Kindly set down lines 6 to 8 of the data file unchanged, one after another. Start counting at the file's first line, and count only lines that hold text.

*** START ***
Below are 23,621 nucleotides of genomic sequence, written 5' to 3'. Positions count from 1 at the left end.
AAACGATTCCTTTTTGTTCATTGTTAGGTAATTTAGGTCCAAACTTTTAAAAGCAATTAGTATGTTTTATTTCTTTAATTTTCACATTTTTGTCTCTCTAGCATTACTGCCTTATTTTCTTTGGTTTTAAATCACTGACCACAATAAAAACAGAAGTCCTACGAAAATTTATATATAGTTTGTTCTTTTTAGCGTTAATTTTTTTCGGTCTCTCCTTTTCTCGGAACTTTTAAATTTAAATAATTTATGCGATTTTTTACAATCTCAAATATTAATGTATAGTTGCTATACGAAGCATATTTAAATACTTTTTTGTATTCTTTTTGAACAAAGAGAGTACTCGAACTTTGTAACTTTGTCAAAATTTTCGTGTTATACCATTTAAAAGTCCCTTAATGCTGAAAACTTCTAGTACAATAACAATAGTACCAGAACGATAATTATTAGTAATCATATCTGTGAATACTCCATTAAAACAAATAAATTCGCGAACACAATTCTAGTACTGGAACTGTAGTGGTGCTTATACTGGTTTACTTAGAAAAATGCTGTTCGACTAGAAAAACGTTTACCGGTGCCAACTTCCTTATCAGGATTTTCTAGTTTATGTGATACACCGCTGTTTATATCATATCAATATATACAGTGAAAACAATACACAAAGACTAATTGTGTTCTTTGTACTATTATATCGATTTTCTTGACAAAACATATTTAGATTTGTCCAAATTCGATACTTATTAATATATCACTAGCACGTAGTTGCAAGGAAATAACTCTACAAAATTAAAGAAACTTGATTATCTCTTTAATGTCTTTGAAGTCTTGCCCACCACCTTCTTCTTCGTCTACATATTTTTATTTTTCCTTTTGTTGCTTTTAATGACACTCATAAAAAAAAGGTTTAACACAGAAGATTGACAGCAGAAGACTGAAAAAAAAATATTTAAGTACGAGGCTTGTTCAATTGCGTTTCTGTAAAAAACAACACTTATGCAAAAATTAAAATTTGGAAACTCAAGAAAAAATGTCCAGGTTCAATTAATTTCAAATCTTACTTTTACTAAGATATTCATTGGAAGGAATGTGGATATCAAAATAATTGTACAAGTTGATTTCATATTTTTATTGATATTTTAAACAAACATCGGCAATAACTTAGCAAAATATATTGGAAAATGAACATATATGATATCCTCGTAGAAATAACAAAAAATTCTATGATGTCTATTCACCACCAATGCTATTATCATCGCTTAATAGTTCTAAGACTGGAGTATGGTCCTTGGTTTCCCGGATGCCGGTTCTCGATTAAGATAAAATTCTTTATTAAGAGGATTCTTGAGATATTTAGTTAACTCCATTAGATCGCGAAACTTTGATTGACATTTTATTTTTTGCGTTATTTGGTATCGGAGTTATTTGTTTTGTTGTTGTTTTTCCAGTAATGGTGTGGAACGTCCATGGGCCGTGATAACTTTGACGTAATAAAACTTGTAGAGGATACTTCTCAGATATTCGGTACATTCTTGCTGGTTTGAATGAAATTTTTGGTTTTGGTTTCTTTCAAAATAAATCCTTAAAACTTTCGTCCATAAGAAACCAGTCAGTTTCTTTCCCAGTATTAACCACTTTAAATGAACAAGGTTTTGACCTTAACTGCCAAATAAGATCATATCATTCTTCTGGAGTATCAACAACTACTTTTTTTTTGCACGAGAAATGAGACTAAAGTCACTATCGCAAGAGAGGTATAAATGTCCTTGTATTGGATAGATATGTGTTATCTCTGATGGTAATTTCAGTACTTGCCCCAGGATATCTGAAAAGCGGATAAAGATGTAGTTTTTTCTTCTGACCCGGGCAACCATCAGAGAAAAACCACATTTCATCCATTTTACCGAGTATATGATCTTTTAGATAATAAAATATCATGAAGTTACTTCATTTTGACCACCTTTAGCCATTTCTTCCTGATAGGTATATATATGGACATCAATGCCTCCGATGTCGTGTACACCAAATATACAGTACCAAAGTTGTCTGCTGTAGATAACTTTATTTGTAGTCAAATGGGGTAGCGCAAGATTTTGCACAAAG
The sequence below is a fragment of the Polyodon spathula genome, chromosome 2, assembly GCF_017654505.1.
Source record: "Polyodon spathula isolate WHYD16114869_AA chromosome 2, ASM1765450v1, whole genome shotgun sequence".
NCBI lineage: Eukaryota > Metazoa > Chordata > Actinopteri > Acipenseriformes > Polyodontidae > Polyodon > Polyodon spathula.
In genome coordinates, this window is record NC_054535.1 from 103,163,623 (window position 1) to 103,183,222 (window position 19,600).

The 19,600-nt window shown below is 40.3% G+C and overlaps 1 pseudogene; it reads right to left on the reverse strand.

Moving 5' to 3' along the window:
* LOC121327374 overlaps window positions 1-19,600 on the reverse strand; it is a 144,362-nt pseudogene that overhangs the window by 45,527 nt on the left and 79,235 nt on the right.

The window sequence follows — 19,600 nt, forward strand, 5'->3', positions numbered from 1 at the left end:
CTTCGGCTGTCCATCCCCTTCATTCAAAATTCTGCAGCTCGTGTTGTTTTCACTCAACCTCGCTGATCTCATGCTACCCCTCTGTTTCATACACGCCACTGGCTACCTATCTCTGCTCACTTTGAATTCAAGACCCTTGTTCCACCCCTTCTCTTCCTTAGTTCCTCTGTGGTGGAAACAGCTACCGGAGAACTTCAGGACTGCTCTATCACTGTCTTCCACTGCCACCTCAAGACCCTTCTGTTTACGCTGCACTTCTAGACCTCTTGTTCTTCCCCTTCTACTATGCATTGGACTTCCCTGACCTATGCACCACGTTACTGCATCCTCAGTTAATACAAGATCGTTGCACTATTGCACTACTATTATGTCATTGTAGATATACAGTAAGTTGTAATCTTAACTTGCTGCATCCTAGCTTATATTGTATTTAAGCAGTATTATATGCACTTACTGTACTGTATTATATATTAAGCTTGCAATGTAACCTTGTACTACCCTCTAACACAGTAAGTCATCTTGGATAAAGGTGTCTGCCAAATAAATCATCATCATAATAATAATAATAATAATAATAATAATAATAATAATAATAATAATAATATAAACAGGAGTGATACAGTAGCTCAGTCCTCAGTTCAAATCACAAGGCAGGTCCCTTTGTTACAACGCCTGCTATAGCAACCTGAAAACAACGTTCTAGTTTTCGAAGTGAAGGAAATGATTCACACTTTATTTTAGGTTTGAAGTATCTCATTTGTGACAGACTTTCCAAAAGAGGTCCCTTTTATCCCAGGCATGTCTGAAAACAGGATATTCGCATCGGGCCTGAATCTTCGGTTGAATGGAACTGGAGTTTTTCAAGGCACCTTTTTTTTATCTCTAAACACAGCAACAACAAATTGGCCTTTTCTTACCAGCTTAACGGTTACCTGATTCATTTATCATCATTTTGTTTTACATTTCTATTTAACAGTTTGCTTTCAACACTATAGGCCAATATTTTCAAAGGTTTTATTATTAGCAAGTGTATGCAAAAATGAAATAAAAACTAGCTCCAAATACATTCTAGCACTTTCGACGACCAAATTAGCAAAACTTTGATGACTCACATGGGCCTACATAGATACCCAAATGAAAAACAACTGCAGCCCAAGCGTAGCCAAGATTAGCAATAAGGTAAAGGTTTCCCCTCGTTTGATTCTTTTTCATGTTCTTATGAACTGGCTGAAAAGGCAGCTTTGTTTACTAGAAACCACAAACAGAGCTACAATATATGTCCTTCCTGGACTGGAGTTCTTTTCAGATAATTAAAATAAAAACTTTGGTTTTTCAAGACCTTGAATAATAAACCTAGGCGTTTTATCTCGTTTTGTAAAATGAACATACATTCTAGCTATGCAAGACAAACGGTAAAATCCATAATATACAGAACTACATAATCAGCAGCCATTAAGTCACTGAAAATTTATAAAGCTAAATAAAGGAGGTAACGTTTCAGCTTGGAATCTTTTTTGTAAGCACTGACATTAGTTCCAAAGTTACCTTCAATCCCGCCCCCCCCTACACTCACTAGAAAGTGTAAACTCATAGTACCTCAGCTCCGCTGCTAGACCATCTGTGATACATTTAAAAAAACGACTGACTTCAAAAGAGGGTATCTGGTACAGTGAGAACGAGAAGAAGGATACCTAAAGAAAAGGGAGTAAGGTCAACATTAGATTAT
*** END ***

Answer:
In genome coordinates, this window is record NC_054535.1 from 103,163,623 (window position 1) to 103,183,222 (window position 19,600).

The 19,600-nt window shown below is 40.3% G+C and overlaps 1 pseudogene; it reads right to left on the reverse strand.

Moving 5' to 3' along the window: